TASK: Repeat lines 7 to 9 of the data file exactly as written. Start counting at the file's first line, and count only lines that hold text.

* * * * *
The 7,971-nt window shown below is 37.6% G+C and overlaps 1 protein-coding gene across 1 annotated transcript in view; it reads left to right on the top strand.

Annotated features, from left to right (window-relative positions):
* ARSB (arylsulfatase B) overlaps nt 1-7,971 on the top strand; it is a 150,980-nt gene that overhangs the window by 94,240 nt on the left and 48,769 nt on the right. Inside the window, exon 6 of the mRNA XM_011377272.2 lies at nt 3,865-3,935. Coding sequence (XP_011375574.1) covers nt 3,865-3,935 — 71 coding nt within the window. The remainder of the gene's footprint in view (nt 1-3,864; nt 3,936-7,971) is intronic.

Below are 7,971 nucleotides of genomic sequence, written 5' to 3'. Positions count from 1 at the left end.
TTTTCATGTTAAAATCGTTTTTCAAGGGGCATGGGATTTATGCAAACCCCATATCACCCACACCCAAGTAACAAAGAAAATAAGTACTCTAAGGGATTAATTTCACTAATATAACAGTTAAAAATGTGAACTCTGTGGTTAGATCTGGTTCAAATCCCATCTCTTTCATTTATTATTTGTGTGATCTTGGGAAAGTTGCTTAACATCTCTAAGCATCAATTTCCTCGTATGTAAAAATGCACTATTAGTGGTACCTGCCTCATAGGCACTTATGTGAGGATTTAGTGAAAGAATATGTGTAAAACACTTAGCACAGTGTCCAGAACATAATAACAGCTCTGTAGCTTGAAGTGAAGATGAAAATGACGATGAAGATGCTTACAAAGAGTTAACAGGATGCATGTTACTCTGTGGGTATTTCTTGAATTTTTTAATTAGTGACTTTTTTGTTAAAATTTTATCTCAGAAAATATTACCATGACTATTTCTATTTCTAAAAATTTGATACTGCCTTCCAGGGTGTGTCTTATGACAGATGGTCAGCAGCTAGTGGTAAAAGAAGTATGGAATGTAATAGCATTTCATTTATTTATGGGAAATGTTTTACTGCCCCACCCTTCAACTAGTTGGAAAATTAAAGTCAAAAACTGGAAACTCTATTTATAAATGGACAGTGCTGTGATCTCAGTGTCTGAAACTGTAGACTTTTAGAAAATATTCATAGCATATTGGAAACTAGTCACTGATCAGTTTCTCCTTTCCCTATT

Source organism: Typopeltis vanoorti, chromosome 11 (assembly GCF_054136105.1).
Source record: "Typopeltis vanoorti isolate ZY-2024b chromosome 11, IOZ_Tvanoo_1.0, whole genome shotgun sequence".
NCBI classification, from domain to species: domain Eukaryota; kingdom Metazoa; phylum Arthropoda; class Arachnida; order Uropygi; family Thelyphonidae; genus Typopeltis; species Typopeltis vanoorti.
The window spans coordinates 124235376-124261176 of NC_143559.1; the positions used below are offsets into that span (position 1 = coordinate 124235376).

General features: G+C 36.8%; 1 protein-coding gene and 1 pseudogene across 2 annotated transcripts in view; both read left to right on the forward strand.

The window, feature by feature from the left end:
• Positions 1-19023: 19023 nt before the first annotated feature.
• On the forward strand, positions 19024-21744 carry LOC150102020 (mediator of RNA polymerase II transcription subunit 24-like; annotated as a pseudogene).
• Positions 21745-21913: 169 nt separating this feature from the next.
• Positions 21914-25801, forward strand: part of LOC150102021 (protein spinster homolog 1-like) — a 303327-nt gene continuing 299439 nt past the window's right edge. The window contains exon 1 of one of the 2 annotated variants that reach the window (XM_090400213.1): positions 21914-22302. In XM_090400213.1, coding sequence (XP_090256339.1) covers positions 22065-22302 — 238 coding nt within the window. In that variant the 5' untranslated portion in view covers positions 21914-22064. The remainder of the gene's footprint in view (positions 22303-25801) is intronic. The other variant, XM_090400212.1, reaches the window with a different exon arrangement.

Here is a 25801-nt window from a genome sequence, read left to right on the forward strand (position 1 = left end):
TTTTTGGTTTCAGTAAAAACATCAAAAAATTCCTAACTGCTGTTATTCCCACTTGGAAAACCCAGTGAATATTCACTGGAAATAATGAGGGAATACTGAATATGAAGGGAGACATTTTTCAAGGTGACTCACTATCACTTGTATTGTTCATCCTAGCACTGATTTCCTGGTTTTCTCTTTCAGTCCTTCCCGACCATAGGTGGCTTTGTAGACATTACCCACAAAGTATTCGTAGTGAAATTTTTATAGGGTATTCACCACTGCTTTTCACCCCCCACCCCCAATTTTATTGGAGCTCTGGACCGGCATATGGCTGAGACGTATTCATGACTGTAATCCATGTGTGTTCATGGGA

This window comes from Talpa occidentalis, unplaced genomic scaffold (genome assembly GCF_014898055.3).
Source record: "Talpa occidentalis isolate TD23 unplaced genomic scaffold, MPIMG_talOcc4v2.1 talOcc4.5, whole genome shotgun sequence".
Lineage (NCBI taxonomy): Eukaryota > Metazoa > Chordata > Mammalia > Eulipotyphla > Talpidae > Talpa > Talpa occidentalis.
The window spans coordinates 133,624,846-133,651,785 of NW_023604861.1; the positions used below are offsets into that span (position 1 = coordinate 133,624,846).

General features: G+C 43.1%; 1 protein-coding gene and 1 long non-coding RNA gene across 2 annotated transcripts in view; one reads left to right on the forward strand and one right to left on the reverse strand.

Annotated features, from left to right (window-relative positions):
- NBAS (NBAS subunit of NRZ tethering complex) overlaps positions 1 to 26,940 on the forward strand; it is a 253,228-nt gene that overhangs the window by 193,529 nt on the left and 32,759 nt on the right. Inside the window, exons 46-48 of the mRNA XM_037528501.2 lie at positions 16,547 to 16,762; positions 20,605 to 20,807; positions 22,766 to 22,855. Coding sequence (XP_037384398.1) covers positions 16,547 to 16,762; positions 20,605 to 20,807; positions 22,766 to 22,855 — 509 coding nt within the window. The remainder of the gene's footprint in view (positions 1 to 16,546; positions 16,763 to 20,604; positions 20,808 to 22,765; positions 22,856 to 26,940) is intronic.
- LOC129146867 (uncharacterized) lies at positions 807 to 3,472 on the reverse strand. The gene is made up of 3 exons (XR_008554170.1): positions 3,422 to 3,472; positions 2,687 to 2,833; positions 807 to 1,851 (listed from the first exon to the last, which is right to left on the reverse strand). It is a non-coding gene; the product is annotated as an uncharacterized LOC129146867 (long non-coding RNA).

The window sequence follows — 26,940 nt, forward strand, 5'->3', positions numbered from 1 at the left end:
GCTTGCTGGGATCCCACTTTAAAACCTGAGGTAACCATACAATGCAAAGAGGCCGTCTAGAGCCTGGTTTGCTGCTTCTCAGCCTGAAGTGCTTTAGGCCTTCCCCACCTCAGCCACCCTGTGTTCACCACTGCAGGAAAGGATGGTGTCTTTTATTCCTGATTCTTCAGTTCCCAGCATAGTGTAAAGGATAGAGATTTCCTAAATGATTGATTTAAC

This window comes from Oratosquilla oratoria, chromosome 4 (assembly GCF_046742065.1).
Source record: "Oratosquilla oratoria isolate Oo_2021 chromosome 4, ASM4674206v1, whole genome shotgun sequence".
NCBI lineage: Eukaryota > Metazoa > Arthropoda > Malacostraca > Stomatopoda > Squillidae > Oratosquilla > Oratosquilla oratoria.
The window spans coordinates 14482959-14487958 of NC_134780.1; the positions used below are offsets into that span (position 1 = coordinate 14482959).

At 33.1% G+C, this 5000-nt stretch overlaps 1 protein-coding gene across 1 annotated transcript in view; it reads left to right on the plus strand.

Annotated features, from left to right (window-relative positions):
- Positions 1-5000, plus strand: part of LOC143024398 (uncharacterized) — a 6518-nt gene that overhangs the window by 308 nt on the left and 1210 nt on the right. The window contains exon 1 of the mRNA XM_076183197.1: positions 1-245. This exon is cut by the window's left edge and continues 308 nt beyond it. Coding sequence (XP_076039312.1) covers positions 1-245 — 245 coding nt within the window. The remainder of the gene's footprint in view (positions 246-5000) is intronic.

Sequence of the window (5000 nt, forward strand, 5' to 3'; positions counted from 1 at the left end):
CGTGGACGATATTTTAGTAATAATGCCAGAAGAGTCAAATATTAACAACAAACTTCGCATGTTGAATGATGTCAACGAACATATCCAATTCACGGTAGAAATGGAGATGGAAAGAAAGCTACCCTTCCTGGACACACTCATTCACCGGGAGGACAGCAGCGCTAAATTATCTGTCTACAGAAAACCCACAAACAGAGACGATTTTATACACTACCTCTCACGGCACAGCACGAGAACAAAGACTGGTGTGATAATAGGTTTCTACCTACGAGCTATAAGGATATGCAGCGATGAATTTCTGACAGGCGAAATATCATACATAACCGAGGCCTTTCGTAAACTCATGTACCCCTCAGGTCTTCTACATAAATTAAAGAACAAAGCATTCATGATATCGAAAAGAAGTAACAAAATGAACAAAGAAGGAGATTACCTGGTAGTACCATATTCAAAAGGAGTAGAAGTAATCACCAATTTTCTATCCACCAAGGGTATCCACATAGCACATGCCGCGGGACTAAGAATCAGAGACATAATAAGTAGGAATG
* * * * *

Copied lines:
Source record: "Typopeltis vanoorti isolate ZY-2024b chromosome 11, IOZ_Tvanoo_1.0, whole genome shotgun sequence".
NCBI classification, from domain to species: domain Eukaryota; kingdom Metazoa; phylum Arthropoda; class Arachnida; order Uropygi; family Thelyphonidae; genus Typopeltis; species Typopeltis vanoorti.
The window spans coordinates 124235376-124261176 of NC_143559.1; the positions used below are offsets into that span (position 1 = coordinate 124235376).